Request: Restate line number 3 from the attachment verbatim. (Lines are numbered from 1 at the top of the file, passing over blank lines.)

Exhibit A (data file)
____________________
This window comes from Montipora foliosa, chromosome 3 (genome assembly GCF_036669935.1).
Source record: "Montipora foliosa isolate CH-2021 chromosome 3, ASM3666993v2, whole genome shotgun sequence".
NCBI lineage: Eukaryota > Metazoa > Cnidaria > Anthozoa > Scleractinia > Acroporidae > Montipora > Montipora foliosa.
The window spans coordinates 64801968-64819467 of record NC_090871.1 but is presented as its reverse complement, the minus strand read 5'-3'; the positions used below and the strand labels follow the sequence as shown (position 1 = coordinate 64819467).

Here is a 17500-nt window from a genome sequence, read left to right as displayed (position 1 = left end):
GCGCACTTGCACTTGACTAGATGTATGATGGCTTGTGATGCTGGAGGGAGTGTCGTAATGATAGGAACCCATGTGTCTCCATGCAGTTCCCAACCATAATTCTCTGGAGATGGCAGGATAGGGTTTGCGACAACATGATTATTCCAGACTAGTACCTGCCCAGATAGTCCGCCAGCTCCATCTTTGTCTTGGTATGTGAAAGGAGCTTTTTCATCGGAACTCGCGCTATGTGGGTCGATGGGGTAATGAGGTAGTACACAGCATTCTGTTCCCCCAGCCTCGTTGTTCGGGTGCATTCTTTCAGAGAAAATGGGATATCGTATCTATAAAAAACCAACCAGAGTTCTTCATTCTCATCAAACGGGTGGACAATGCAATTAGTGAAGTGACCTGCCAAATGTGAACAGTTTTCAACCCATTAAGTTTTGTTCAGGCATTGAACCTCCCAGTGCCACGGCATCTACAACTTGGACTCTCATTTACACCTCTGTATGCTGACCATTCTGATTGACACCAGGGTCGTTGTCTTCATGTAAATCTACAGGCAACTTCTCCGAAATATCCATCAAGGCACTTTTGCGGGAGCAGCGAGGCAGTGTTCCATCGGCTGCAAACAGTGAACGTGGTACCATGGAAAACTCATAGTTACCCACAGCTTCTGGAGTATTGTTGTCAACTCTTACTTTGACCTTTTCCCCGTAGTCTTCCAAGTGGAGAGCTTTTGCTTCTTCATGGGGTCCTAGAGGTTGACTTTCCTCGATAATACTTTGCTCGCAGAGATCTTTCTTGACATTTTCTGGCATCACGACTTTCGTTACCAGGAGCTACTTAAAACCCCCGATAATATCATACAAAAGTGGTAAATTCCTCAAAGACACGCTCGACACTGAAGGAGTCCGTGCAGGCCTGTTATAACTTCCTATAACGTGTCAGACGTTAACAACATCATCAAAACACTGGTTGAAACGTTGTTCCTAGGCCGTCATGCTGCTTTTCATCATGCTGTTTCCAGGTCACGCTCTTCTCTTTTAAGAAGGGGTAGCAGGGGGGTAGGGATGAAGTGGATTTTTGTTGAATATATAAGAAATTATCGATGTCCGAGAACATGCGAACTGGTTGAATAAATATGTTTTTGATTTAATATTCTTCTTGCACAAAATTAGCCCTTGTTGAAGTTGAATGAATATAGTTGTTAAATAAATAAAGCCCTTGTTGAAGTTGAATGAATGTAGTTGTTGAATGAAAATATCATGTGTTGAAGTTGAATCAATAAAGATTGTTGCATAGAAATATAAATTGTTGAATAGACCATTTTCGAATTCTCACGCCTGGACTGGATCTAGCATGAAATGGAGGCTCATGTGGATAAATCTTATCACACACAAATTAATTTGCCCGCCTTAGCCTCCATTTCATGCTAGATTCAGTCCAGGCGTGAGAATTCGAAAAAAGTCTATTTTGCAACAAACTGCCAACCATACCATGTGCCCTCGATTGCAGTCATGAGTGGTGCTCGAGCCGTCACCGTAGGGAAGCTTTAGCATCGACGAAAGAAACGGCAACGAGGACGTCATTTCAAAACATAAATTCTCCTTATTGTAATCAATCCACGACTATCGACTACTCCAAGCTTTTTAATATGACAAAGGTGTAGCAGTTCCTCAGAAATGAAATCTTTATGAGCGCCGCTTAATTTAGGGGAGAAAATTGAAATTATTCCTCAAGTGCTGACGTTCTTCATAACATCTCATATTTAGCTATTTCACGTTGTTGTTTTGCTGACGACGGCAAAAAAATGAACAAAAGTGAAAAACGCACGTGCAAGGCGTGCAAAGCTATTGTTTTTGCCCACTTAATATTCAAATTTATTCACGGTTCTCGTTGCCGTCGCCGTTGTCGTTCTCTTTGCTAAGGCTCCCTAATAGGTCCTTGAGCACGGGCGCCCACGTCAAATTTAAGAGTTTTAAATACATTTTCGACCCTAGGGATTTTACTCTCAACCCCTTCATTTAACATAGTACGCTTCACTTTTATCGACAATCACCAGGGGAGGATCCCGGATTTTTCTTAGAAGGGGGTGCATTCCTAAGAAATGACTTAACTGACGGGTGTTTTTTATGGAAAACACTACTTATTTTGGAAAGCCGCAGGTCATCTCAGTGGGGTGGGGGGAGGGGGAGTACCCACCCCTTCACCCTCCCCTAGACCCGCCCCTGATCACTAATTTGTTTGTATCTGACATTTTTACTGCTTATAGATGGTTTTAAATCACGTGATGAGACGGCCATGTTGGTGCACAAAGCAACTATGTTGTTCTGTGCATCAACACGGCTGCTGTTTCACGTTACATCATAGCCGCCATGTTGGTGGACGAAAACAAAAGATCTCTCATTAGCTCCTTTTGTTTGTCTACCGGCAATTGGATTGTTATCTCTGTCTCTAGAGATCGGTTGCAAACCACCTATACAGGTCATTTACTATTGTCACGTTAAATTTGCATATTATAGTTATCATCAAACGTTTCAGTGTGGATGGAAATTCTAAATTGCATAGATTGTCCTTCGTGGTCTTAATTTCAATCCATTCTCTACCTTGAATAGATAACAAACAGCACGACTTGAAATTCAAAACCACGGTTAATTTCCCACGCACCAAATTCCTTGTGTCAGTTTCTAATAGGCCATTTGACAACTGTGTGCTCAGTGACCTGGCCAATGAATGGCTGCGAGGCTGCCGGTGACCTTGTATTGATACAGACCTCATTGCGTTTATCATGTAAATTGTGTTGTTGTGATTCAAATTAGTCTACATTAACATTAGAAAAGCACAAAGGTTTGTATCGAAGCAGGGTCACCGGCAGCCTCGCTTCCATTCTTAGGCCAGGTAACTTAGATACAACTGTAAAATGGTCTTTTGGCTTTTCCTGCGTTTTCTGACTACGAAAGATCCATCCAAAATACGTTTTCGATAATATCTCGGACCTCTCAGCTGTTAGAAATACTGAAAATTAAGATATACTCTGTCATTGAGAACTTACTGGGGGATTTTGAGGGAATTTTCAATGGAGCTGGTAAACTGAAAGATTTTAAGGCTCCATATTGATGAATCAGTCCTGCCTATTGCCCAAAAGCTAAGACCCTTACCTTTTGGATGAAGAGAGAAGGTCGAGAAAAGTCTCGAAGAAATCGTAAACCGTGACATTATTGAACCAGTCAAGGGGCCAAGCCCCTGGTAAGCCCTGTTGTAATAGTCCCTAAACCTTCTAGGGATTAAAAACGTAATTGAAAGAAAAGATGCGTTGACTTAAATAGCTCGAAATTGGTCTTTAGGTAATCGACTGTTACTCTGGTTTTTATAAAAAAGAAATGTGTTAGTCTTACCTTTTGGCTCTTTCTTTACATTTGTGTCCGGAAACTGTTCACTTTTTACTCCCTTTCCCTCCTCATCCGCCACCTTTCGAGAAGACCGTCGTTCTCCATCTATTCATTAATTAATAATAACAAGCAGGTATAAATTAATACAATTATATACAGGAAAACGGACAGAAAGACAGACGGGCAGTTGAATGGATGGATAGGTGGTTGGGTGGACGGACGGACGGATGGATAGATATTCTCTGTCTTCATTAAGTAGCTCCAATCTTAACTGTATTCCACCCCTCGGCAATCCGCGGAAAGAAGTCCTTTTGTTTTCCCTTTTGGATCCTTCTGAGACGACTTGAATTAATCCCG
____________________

NCBI lineage: Eukaryota > Metazoa > Cnidaria > Anthozoa > Scleractinia > Acroporidae > Montipora > Montipora foliosa.